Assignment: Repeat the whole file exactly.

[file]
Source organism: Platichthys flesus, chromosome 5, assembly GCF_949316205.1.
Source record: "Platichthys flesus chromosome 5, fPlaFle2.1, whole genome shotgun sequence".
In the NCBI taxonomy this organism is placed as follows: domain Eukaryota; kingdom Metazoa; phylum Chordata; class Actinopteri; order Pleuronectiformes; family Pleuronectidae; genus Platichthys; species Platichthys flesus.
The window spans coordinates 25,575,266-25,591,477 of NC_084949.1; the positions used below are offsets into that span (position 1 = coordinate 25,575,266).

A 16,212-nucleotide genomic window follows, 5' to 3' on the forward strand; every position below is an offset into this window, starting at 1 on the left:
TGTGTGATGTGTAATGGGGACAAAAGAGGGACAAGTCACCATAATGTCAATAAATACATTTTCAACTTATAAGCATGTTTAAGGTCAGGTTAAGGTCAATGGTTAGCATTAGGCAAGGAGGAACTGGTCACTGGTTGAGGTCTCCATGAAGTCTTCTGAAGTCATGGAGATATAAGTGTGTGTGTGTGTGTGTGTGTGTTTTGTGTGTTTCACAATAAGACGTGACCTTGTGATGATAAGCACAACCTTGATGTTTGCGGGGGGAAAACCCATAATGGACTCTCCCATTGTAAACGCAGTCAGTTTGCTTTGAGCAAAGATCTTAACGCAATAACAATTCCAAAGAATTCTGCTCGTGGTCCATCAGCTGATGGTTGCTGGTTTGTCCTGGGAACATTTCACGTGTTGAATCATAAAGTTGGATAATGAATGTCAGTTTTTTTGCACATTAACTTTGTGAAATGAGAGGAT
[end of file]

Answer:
Source organism: Platichthys flesus, chromosome 5, assembly GCF_949316205.1.
Source record: "Platichthys flesus chromosome 5, fPlaFle2.1, whole genome shotgun sequence".
In the NCBI taxonomy this organism is placed as follows: domain Eukaryota; kingdom Metazoa; phylum Chordata; class Actinopteri; order Pleuronectiformes; family Pleuronectidae; genus Platichthys; species Platichthys flesus.
The window spans coordinates 25,575,266-25,591,477 of NC_084949.1; the positions used below are offsets into that span (position 1 = coordinate 25,575,266).

A 16,212-nucleotide genomic window follows, 5' to 3' on the forward strand; every position below is an offset into this window, starting at 1 on the left:
TGTGTGATGTGTAATGGGGACAAAAGAGGGACAAGTCACCATAATGTCAATAAATACATTTTCAACTTATAAGCATGTTTAAGGTCAGGTTAAGGTCAATGGTTAGCATTAGGCAAGGAGGAACTGGTCACTGGTTGAGGTCTCCATGAAGTCTTCTGAAGTCATGGAGATATAAGTGTGTGTGTGTGTGTGTGTGTGTTTTGTGTGTTTCACAATAAGACGTGACCTTGTGATGATAAGCACAACCTTGATGTTTGCGGGGGGAAAACCCATAATGGACTCTCCCATTGTAAACGCAGTCAGTTTGCTTTGAGCAAAGATCTTAACGCAATAACAATTCCAAAGAATTCTGCTCGTGGTCCATCAGCTGATGGTTGCTGGTTTGTCCTGGGAACATTTCACGTGTTGAATCATAAAGTTGGATAATGAATGTCAGTTTTTTTGCACATTAACTTTGTGAAATGAGAGGAT